Following Brexit, Britons attempting to move to Spain now have to pay custom fees on anything ordered from Britain, change UK driving licences to foreign ones and apply for visas when entering the continent for long stays.
Post-Brexit rules mean anyone who wants to work in Spain must secure a visa which, if they are self-employed, involves proving they earn enough money to support themselves and dependents, presenting a business plan and paying for private health insurance.
Those who want to retire to Spain must now apply for a non-lucrative visa, and must have a pension which pays more than €2,151 per month and €538 for a dependent or relative.
They cannot engage in economic activity and private health insurance is also a must, with police and medical checks also essential.
The so-called “golden visa” grants residency if a foreign national invests more than €500,000 in property or a business.
Speaking to the i, Maura Hillen, a housing campaigner who advises Britons on buying properties in Almeria, said: “Brits are no longer buying homes and coming to live here.
“Instead, they are buying holiday homes as the new post-Brexit restrictions are putting people off moving to Spain.”
While Britons still make up the largest proportion of foreign nationals purchasing properties in Spain, with figures from the National Council of Notaries showing they bought 11 percent of all homes in 2021, Graham Hunt, an estate agent based in Valencia, said many people are no longer buying villas to use as short-term holiday lets or retiring to Spain.
Mr Hunt said: “At the upper end of the market people are buying the golden visa by spending €500,000 on a property and also buying a property to let.
“Brits are no longer buying homes and coming to live here. Instead, they are buying holiday homes as the new post-Brexit restrictions are putting people off moving to Spain.”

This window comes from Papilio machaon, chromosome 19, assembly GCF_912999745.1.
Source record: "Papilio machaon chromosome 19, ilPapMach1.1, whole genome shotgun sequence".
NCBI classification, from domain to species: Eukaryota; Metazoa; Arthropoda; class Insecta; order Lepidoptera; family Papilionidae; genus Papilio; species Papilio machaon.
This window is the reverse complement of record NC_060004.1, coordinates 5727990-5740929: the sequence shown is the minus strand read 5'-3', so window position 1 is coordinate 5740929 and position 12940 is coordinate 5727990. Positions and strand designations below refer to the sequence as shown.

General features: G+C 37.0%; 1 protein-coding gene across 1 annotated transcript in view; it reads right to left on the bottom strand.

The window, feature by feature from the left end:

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Mr Hunt added customs charges are a major issue for expats, and noted: “My daughter ordered a pair of roller skates from a specialist company in the UK for €180 and when they arrived the customs asked us to pay €120 duty on them.
“No one is ordering from companies in the UK anymore because of the amount you are charged as duty on top.
“Local companies must be getting in on this niche to supply things that Brits want.”
Phil Gelling also told the outlet Brexit is to blame for Britons leaving expatriate life in Spain.
He said: “I have (a list of) about 800 friends here and a quarter have gone, either somewhere else or back home.
“There are too many problems if you are not a resident. They have had enough.”
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Meanwhile, a row between the UK and Spain has emerged over a proposed deal where Britons who still have UK driving licences can use them in Spain, after the deadline to solve this issue expired earlier in 2022.
From May 1, Britons living in Spain were unable to use their UK driving licence on roads in the country.
A Foreign Office spokesman said: “An agreement to swap UK driving licences for Spanish licences has not yet been reached.
“From May 1, UK licence holders who have been resident in Spain for more than six months and did not exchange their licence during the transition period will no longer be able to drive legally in Spain.
“We have agreed to rapidly accelerate talks and are urging the Spanish Government to bring forward interim measures.”
According to reports, the Spanish government wants access to the UK database of drivers, something that no other EU country has asked from the UK post-Brexit.
Madrid wants to be able to hand out fines to tourists caught speeding or breaching other road offences.
A spokesperson at the British Embassy in Madrid said: “We are hopeful that an agreement will be reached in the coming weeks and remain fully committed to making that happen.”